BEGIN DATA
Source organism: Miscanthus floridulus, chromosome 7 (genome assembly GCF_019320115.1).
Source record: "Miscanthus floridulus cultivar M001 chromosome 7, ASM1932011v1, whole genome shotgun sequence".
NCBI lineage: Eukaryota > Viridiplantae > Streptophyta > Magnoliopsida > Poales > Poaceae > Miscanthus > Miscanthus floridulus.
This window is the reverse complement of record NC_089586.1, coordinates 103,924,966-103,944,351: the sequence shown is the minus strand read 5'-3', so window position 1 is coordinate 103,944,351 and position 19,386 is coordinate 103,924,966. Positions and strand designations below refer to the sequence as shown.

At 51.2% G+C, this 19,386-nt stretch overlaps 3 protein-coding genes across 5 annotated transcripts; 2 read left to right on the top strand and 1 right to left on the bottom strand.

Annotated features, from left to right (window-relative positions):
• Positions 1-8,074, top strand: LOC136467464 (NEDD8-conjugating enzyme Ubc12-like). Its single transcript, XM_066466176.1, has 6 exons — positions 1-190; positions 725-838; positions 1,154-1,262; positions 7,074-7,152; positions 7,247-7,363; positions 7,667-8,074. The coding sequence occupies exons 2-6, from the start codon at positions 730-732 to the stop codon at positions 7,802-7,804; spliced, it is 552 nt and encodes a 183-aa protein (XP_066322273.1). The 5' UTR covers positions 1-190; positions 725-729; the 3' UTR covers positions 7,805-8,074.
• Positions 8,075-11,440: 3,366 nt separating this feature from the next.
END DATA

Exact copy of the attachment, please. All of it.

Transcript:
Source organism: Miscanthus floridulus, chromosome 7 (genome assembly GCF_019320115.1).
Source record: "Miscanthus floridulus cultivar M001 chromosome 7, ASM1932011v1, whole genome shotgun sequence".
NCBI lineage: Eukaryota > Viridiplantae > Streptophyta > Magnoliopsida > Poales > Poaceae > Miscanthus > Miscanthus floridulus.
This window is the reverse complement of record NC_089586.1, coordinates 103,924,966-103,944,351: the sequence shown is the minus strand read 5'-3', so window position 1 is coordinate 103,944,351 and position 19,386 is coordinate 103,924,966. Positions and strand designations below refer to the sequence as shown.

At 51.2% G+C, this 19,386-nt stretch overlaps 3 protein-coding genes across 5 annotated transcripts; 2 read left to right on the top strand and 1 right to left on the bottom strand.

Annotated features, from left to right (window-relative positions):
• Positions 1-8,074, top strand: LOC136467464 (NEDD8-conjugating enzyme Ubc12-like). Its single transcript, XM_066466176.1, has 6 exons — positions 1-190; positions 725-838; positions 1,154-1,262; positions 7,074-7,152; positions 7,247-7,363; positions 7,667-8,074. The coding sequence occupies exons 2-6, from the start codon at positions 730-732 to the stop codon at positions 7,802-7,804; spliced, it is 552 nt and encodes a 183-aa protein (XP_066322273.1). The 5' UTR covers positions 1-190; positions 725-729; the 3' UTR covers positions 7,805-8,074.
• Positions 8,075-11,440: 3,366 nt separating this feature from the next.